sábado, 11 de julio de 2009

VA: James Brown's Original Funky Divas (1998)

Over the decades, James Brown collaborated with, and encouraged, some of funk's leading ladies. During the '60s and early '70s in particular, every Brown show featured a 15 or 20-minute break when he would leave the stage, turning it over to a young female singer who'd perform her own mini set - an event that became a tradition and an important part of the revue. It is these women who are collected across this marvelous and historically potent two-disc set. The first disc (‘60s) kicks off with Bea Ford's ‘You've Got the Power.’ A duet with Brown, it's a sweetly charged ballad with a sleepy tempo, and marks the only song the duo ever recorded, although Ford would stay with Brown for nearly a year after. From January 1962, Yvonne Fair's ‘I Found You,’ meanwhile, would be reworked by Brown himself in 1965 as ‘I Got You (I Feel Good).’ Other '60s highlights include the 1964 Anna King/Bobby Byrd duet ‘Baby, Baby, Baby’ and Fair's impassioned, powerful tribute to strong women doing what they have to do, ‘You Can Make It If You Try.’ The ‘70s disc features long "sets" from Brown's most successful protégés, Vicki Anderson (who also makes an appearance on the '60s collection) and Lyn Collins, together consuming 16 of the 19 tracks. Standouts from Anderson's portion are the supremely funky ‘The Message From the Soul Sisters, Pts. 1-2,’ which features both outstanding horn arrangements and some elastic bass from Bootsy Collins, and the always appreciated classic ‘I'm Too Tough for Mr. Big Stuff (Hot Pants).’ The Collins tracks collect many of her chart hits, including ‘Think (About It)’ and ‘Mama Feelgood,’ but the most interesting inclusion is the long "disco version" of the girl-powered ‘You Can't Love Me, If You Don't Respect Me’ - previously only available on a promo. Rounding up the ‘70s tracks are the traditional gospel of ‘The Lord Will Make a Way Somehow, Pts. 1-2,’ beautifully wrought by Kay Robinson, and Martha High's duet with Brown, ‘Summertime.’ This is a crucial collection of the original women who rock: the soul and funk divas who paved the way. http://www.answers.com/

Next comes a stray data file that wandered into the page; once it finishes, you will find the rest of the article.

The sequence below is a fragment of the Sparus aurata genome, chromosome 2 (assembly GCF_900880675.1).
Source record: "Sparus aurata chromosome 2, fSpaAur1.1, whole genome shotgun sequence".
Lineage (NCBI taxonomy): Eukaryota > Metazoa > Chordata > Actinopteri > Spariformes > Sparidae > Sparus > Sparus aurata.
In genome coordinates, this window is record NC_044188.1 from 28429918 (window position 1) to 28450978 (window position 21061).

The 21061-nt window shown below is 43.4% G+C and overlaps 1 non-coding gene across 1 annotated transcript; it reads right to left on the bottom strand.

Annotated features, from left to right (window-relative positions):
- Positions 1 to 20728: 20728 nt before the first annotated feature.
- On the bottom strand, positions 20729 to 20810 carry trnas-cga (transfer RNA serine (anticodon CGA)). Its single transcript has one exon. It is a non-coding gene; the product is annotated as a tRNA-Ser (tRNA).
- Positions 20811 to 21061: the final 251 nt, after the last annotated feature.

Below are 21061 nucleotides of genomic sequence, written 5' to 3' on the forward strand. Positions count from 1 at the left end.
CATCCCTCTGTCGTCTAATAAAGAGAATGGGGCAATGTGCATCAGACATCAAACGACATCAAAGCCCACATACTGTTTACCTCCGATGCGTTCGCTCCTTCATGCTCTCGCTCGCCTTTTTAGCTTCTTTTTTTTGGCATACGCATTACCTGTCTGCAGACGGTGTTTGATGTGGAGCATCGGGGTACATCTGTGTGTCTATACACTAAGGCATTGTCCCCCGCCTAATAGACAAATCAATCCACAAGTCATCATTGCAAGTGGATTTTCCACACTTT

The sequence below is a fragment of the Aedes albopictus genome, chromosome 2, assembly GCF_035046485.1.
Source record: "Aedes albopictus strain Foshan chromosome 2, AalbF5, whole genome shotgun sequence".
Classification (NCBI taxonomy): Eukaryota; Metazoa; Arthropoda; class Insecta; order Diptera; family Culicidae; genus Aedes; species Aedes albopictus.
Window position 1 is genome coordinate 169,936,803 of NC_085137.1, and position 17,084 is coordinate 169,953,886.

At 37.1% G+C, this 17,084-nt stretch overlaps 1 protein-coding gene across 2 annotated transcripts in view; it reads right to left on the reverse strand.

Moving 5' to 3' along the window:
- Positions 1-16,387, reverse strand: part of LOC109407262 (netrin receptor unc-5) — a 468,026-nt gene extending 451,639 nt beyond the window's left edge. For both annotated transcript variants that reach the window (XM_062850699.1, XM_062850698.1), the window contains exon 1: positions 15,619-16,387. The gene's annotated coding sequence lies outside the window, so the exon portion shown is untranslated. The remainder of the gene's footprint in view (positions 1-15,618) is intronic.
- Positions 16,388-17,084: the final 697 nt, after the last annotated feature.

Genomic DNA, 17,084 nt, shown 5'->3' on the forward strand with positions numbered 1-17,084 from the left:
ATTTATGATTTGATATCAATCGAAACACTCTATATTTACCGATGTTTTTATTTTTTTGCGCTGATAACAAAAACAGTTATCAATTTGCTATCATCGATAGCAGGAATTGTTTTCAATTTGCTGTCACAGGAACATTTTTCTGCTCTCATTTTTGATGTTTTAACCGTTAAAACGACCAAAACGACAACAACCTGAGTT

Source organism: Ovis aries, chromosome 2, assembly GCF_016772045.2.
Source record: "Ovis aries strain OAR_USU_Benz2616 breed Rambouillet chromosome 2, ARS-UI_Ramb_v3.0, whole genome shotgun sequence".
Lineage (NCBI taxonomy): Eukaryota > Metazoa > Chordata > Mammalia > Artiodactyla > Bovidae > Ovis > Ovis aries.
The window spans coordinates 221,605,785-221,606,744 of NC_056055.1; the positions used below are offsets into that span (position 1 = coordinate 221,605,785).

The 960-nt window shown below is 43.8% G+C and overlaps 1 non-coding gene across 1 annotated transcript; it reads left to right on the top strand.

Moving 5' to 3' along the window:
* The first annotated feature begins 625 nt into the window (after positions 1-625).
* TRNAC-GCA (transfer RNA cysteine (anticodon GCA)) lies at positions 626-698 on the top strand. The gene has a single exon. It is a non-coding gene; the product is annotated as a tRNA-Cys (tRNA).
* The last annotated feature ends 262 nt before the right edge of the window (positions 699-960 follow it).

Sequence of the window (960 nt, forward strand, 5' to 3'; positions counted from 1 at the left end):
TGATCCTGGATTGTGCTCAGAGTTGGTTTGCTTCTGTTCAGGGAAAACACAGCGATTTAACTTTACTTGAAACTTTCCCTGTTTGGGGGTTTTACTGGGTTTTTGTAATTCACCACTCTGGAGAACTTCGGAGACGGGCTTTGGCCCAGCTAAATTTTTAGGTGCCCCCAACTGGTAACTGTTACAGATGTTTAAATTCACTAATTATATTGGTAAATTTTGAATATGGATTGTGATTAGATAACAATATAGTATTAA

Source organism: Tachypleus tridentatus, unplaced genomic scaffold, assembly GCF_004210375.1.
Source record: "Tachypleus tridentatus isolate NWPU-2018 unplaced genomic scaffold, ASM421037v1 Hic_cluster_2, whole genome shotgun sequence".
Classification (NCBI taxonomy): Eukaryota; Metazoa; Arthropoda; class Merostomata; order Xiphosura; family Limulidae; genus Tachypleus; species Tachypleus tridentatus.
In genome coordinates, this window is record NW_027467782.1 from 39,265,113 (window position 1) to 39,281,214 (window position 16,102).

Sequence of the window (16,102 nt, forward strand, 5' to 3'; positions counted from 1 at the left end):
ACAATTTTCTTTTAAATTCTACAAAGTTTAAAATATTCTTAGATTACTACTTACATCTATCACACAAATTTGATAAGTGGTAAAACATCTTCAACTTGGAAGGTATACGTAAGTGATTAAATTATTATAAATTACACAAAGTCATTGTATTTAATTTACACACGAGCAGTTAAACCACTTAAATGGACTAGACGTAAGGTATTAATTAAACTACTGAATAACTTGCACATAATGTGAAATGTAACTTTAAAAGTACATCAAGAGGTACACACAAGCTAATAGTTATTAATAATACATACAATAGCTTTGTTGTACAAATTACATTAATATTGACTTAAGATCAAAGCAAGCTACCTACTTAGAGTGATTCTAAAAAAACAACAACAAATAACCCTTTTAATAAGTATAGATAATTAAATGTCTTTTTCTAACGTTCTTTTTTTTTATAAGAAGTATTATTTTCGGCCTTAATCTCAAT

James Brown and Vicki Anderson singing 'Let It Be Me', in 1969:

Another of James Brown's Soul Sisters, Marva Whitney, singing with the JB's 'It's My Thing', 1969:

3 comentarios:

Nosi dijo...



melkasoul dijo...

thnx for sharing

Mr B dijo...

Love you